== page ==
Caruzo – Venezuela Prepares Students to Go Back to ‘Normal’: Hungry Kids, Crumbling Schools, and No Future

Parents of students are seen at the "Tito Salas" public High School during the 2020-2021 school year registration day in Las Minas de Baruta neighborhood, Caracas, on October 7, 2020, amid the new coronavirus pandemic. - With students that have to catch internet in the streets and teachers who earn …

CARACAS, Venezuela — Socialist Dictator Nicolás Maduro announced on May 25 that a possible reopening of Venezuelan classrooms may occur in October 2021 after over a year of coronavirus lockdowns.

The return to school would finally restore a modicum of normalcy to a country still undergoing a quasi-permanent Chinese coronavirus lockdown but, despite what Maduro and the socialist regime claim, a return to “normal” for Venezuelan teachers and students is anything but.

After more than 22 years of Bolivarian Revolution and over a year of lockdowns, the definition of “normal” has collapsed for schools just as it has for everything else. Crumbling schools without proper equipment, students facing hunger and deserting school en masse, and teachers clamoring for a living wage was the panorama before the pandemic — which remains unchanged in 2021. The current student desertion rate hovers over 50 percent.

For students, a return to school will mean returning to classrooms that often lack bare-essential supplies and access to basic utilities. An estimated 70 percent of schools don’t even have access to running water.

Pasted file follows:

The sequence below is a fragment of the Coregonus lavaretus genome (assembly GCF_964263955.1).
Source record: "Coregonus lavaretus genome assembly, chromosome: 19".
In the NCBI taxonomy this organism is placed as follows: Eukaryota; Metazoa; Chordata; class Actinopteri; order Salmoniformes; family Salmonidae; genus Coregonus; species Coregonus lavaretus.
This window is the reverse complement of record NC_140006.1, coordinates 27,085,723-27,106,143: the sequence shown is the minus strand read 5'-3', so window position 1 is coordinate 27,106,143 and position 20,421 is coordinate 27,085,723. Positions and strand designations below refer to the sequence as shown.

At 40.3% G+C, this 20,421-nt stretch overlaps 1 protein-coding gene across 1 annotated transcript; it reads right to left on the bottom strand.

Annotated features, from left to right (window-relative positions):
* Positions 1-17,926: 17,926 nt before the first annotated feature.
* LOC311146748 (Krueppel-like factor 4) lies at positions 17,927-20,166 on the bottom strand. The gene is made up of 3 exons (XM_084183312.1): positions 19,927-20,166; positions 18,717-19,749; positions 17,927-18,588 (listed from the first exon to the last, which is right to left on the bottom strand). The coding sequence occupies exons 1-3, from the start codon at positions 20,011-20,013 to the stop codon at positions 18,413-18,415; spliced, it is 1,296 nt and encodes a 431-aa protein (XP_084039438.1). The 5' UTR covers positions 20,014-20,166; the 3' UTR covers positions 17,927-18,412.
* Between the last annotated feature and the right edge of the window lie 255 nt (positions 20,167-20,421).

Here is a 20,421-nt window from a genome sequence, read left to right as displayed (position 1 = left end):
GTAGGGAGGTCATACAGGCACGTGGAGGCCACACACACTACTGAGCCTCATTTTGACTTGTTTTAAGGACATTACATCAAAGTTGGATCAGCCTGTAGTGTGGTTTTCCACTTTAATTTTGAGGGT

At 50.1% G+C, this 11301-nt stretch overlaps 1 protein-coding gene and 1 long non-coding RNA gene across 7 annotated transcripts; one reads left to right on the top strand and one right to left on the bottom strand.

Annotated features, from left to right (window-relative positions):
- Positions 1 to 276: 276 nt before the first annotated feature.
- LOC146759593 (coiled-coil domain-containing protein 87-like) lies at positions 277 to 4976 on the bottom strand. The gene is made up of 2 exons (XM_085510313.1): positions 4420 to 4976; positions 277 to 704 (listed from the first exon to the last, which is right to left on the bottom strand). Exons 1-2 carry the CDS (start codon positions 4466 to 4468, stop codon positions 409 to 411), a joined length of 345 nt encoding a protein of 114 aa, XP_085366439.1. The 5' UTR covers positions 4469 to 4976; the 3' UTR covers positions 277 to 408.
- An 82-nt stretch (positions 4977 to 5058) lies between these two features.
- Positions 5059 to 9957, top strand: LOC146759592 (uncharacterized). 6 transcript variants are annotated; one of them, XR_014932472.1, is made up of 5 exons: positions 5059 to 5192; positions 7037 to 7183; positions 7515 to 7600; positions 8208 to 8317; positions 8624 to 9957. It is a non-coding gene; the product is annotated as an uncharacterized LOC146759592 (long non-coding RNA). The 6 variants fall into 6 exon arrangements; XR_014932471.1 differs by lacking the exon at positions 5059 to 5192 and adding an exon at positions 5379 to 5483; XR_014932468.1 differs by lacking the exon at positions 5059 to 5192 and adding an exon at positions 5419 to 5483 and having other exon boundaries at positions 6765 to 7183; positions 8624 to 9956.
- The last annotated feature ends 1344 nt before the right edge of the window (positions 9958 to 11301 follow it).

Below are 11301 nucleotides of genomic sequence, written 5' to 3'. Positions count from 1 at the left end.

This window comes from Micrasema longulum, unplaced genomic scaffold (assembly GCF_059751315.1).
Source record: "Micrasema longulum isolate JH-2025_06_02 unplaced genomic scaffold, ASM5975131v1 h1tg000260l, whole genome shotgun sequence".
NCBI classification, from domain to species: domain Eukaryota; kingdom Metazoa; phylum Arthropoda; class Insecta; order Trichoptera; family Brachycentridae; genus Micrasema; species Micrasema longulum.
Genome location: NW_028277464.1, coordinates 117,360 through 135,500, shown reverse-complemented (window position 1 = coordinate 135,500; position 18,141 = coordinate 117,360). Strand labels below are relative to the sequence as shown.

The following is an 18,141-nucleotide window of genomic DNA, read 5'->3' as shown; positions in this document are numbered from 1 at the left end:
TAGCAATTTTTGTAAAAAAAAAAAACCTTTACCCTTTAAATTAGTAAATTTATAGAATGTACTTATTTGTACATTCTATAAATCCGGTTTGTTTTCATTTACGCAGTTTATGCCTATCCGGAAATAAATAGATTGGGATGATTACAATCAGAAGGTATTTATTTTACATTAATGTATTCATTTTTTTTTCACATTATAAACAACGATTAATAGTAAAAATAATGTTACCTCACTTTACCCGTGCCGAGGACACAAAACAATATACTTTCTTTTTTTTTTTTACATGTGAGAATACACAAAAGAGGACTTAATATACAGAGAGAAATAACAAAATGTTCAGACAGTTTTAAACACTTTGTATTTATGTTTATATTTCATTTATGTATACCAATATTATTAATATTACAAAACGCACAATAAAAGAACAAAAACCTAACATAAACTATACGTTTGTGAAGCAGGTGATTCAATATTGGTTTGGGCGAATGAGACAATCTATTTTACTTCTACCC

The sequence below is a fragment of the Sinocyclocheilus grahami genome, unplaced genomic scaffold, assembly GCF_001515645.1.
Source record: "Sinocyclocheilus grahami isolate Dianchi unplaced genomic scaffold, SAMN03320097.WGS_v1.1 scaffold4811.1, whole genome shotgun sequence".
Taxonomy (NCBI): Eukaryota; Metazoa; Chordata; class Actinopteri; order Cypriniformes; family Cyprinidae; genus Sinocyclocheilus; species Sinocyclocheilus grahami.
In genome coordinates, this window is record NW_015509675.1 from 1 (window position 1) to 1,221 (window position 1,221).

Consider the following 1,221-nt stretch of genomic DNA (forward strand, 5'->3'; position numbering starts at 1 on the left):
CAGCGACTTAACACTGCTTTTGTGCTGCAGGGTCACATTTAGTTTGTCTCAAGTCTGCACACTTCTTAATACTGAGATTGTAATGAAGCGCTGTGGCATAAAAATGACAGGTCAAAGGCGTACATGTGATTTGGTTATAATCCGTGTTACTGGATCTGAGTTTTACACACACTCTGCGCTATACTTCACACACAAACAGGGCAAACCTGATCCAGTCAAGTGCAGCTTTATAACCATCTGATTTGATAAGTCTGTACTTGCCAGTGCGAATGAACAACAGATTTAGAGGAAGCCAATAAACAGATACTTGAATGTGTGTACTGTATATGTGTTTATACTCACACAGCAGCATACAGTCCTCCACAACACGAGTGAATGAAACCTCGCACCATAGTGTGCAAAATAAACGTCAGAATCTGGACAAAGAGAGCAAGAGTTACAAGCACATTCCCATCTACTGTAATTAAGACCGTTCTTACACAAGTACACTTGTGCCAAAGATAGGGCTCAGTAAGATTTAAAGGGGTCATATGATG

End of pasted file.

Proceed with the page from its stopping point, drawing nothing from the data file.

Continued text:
For parents, sending their children to class often means huge sacrifices, sacrifices that are part of the new post-collapse socialist Venezuela. Prior to the Chinese coronavirus lockdowns, reports of children passing out due to hunger were abundant — as parents who earn Venezuela’s absurdly low wages often can’t provide proper sustenance to their children.

In Venezuela, uniforms are mandatory for all classrooms, be it elementary or high school; these are a color-coded t-shirt depending on the student’s current level of education, dark blue pants, and dark shoes. New uniforms are beyond the reach of most parents these days. Today, a parent has to spend approximately $47 for a single set of regular uniforms plus the attire required for Physical Education classes.

School supplies, much like uniforms, are another financial obstacle to overcome. A simple notebook goes for anywhere between $5 and $10 — amounts that are higher than the current minimum wage of 10,000,000.00 Bolivars ($3.12). And that’s just for a single notebook. You’d still have to factor in other items such as pencils, erasers, workbooks, backpacks, and everything else.

The severe gasoline shortages that Venezuela continues to face are another obstacle. Unlike the yellow school buses that you often see in America — which we only get a glimpse of through television shows and movies — parents have to bring their kids to school by their own means, be it with their own personal vehicles or through public transportation.

For teachers, a return to class will first and foremost be a return to protests for their right to a decent wage, which the socialist regime continues to deny them. Many teachers still practice their profession out of goodwill or passion — but good intentions and a desire to impart knowledge to help future generations don’t put food on their tables and they often have to work other jobs just so they can afford something to eat.